The picture below depicts the overall architecture of the FunCPU. It employs a 8 bit wide databus and a 9 bit wide address bus. Please recall, that although the databus is 8 bits wide, due to the nature of the tagged architecture only 7 out of 8 bits can be used externally (i.e. by the program), and one bit is reserved by the processor to interpret the data. So, from the programmer's point of view the CPU can be considered as a 7-bit CPU, which admittedly is a little odd.
More surprisingly, none of the familiar registers such as PC, SP (stack pointer), accumulator is available. Not even conventional status bits, such as Zero, Overflow flags, etc. can be located (note: although carry bit is present, but it cannot be referenced explicitly or even implicitly by the programmer. More on this later.). This is, because FunCPU employs a rather unconventional, delicate concept for program evaluation.
FunCPU supports 256 bytes of expression memory, in which expressions can be entered and reduced, and also has 256 bytes of function memory, which is dedicated solely to storing user-function definitions. The following internal registers are present:
- RI - reduction index register, is a 8 bit register used for function evaluation.
- DI - is the destination index register. This is a 8 bit register used to access and write destination symbols.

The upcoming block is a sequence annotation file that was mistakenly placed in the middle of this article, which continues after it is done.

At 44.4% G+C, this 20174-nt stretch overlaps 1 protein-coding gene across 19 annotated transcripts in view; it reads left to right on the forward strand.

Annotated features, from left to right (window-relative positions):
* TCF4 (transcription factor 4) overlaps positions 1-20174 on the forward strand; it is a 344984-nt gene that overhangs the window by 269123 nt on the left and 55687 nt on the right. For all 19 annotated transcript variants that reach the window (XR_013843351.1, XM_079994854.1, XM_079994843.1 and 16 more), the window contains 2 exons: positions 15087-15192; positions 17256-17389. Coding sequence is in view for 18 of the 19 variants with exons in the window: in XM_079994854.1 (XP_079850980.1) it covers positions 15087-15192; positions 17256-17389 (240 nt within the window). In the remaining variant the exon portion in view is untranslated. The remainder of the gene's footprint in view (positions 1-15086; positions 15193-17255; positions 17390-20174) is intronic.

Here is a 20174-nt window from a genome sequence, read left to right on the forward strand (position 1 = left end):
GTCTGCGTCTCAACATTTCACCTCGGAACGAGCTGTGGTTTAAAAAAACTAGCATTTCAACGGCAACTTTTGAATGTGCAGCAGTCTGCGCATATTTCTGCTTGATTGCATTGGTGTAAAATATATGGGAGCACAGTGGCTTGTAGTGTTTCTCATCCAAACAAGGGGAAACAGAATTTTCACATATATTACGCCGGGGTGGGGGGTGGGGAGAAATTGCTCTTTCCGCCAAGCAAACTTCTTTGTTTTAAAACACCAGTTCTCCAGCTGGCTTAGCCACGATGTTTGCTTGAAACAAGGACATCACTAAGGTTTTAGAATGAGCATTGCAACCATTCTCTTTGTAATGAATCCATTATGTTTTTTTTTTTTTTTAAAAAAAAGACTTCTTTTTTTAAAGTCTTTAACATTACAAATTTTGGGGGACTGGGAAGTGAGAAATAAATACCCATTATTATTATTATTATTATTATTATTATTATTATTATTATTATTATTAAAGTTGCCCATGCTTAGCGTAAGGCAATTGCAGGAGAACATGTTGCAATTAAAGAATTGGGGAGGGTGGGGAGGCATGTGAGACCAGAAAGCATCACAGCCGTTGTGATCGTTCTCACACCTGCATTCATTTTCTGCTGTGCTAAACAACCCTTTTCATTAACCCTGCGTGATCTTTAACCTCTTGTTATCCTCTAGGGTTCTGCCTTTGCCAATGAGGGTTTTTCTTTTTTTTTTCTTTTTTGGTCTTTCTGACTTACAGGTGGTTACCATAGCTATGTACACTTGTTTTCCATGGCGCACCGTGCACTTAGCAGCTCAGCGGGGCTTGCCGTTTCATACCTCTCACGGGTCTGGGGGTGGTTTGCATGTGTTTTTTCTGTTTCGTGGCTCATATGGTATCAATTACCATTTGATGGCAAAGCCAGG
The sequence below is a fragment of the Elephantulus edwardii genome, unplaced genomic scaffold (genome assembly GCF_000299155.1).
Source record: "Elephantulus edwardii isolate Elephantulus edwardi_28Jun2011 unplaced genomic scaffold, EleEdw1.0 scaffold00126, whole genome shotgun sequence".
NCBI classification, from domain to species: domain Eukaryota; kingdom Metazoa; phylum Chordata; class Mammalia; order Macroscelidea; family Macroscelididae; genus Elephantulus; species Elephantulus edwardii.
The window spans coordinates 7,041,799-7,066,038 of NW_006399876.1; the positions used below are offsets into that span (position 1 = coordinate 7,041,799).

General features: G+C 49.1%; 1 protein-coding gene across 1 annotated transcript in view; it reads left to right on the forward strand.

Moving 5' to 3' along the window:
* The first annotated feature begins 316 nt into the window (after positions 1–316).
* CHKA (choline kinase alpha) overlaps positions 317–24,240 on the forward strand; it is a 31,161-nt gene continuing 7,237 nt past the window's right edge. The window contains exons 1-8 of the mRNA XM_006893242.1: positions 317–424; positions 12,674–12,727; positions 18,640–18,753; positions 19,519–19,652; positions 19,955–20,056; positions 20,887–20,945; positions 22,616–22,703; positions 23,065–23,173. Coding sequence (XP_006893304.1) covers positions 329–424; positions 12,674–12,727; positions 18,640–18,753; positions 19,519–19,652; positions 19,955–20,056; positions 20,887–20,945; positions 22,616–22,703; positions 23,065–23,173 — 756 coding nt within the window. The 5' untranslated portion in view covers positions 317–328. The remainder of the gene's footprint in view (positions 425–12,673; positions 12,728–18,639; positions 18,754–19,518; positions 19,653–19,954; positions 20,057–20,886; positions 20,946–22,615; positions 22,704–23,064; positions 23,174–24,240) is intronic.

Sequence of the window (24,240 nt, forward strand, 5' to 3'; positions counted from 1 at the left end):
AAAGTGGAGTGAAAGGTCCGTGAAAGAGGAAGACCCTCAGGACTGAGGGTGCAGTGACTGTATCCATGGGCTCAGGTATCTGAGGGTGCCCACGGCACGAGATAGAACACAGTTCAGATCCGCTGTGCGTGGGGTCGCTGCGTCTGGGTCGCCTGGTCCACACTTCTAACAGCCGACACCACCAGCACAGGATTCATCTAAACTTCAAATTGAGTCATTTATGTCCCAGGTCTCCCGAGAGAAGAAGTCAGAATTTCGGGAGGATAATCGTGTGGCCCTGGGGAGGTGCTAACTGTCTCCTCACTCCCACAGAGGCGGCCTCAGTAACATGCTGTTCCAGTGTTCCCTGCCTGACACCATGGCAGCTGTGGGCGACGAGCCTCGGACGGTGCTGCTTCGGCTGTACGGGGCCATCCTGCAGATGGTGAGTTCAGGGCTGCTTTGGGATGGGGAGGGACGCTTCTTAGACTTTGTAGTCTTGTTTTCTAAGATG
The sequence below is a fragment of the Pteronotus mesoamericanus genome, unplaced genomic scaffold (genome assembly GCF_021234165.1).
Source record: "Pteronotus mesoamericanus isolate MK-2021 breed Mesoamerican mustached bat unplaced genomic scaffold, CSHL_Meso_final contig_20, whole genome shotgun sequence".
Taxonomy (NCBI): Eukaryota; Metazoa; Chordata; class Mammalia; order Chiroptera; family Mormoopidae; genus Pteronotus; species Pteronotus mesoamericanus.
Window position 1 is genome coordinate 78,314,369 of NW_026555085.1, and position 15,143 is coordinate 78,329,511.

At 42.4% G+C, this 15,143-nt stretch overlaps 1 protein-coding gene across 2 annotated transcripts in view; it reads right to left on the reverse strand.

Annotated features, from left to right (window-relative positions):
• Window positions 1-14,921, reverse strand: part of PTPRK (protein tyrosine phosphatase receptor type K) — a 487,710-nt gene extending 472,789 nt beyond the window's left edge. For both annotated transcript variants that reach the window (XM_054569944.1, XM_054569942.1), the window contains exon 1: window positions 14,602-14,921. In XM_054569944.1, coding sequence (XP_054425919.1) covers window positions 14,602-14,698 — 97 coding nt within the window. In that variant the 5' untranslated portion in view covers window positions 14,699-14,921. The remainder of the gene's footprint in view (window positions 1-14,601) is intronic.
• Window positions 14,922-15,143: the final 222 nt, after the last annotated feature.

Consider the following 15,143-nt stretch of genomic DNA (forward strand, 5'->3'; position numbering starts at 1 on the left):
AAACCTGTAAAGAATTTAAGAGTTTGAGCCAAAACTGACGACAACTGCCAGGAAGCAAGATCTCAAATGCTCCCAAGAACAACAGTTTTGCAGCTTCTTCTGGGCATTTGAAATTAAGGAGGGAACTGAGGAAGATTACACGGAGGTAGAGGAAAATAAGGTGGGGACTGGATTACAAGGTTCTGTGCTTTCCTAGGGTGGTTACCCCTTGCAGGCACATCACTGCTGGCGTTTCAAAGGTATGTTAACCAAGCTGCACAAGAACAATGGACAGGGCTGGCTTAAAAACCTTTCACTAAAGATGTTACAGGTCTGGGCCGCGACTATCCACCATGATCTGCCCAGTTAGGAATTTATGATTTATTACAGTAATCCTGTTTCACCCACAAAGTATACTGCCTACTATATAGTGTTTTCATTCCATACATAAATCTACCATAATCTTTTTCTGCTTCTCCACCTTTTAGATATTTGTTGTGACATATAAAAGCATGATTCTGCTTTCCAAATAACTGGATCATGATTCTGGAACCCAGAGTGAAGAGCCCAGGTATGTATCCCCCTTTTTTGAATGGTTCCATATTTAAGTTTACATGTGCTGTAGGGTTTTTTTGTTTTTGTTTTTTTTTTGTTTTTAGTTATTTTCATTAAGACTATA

- FI - is the function index register. This is also a 8 bit register, which content is fetched upon entering a function. This register is being incremented as the function definition is being unfolded.
- SI - is the source index register. This is also a 8 bit register pointing to the current symbol of the expression to be reduced.
- ac - is the argument counter. This is a 4 bit register used to support function embedding.
- V - is the value register. This 8 bit register is somewhat analogous to the accumulator utilized in conventional processors, but again its value cannot be read or written by the programmer. V register is used as a termporal storage or a gateway between source and destination expressions.
Please notice that all registers are internal, none of them is exposed to the programmer. The programmer and the user program cannot read, refer to or manipulate these registers explicitly.
The address multiplexer selects among four possible address sources as follows:
- DI is selected (usually) when destination expression is extended/written.
- FI is selected when function definition is accessed.
- SI is selected when source expression is read.
- finally, the ALU output is selected (in a combination when SI and V' are added) to perform argument binding.
The right ALU MUX generates either V or V'. The left ALU MUX either generates a constant of the range from -2 to 1 (also depending on carry bit) or selects SI or ac as one of its inputs.
Please refer to ALU physical implementation for more details.